Originally posted by bill718
And now Conservatives are convinced that these Same Drug Companies, HMO's and Insurance Companies alone can best decide who has access to a doctor, or a badly needed medical operation. If you believe this is true, I have a bridge I'll sell you...cheap!![/b]
We can simply re-word your last sentence by saying, "
And now liberals are convinced that the government alone can best decide who has access to a doctor, or a badly needed medical operation."
Here is a good article regarding the issues with nationalized systems around the world.
In the article the following concerns are raised.
1. Critics fear Obama's reforms will lead to more government control over health care and cite problems faced by European health systems of what not to do. For example, in the UK it is estimated that as many as 15,000 people over the age of 75 were dying prematuraly from cancer every year. Experts say that these fatalities could have been avoided if these patients had been diagnosed and treated earlier. The US had much better outcomes than this.
2. Cost. Experts say that before the US committs itself to footing the bill for universal health care they should consider the cost of it in Europe.
A World Health Organization survey in 2000 found that France had the world's best health system. But that has come at a high price; health budgets have been in the red since 1988. In 1996, France introduced targets for health insurance spending. But a decade later, the deficit had doubled to 49 billion euros ($69 bilion) "I would warn Americans that once the government gets its nose inot health care, its hard to stop the dangerous effects later" said Valentin Petkantchin, of the Institute Economique Molinari in France. He sad many private providers have been pushed out, forcing a dependence on an overstretched public system.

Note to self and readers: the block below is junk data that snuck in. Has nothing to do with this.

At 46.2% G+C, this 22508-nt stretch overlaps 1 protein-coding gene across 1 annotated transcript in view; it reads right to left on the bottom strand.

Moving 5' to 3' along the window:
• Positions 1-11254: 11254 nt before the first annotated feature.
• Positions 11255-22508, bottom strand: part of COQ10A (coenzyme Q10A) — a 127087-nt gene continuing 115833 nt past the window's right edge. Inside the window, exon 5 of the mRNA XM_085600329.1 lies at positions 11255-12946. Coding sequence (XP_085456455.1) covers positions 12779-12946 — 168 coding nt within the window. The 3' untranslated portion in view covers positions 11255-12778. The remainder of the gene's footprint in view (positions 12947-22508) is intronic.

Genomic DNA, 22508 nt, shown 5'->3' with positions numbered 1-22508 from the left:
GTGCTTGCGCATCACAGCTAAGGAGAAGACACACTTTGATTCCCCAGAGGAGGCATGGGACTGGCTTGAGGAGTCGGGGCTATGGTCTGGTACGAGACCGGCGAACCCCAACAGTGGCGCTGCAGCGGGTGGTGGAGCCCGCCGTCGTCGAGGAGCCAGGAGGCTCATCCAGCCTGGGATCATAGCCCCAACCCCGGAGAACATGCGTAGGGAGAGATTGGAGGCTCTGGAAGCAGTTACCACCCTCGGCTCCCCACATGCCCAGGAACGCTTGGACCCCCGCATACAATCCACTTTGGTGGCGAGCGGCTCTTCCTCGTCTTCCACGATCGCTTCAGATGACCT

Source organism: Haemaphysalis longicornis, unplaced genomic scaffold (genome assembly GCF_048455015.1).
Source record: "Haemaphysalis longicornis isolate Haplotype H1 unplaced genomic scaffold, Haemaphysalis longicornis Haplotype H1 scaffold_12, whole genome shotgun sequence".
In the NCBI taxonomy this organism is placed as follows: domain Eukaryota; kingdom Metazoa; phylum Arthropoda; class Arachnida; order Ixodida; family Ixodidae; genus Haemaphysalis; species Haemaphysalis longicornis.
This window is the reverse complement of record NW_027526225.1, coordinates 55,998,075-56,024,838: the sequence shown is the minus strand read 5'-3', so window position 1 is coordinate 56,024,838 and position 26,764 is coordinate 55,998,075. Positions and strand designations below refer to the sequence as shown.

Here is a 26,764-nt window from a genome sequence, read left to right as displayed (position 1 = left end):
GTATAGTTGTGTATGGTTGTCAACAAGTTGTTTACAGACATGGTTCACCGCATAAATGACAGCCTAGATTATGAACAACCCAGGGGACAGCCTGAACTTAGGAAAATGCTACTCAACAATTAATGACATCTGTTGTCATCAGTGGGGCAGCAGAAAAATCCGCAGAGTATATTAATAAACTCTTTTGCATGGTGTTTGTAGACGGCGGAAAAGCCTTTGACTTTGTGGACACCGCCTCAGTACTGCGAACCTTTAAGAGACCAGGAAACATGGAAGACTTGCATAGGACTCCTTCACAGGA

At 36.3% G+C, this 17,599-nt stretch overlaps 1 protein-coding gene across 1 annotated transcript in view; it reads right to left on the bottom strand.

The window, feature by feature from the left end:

3. Overuse. People begin to seek medical care for any and all ailments putting a greater strain on the overall system.
4. Cost cutting has caused hospitals to merge and, as a result, specialists harder to find.
5. Increased medical errors. A 2007 survey found that in some hospitals in Geneva and Lausanne, the rates of medical errors had jumped by up to 40%. Long ranked the world's top four health systems, they dropped to 8th.
6. Stifle innovation. Experts warn that bureaucracies are slow to adopt new medical technologies. In Britan and Germany, even after new drugs are approved, access to them is complicated because independent agencies must decide if they are worth buying. For example, once the drug Herceptin was proven to be effective in 1988, it was available almost immediately in the US as where it took 4 years to become available in the UK.
The hell of it, of course, is that US government has already socialized medicine via medicare/medicade. Of course, these are poor peices of legislation and the estimates are that they will go belly up by around 2017. No doubt, they could improve the current system, however, if they do I have a few predictions.
1. The cost will balloon and surpass the original targets just like in France. This will cause even more rationing and further decrease the quality and availability of health care.
2. Like social security, the legislation will become a "sacred cow". For example, social security is scheduled to go bust by the year 2030 but no one has been able to reform it despite a few attempts. Likewiise, any legislation that is put forth to give us universal care will be set in stone and reform efforts will be futile.
3. You will pay for your medical care either way. There is no free lunch even though it will be advertised as "free". For the money you save in cutting out medicine for profit will more than likely go toward those who don't work and are illegals. In fact, it may even surpass the added extra expenses of for profit medicine.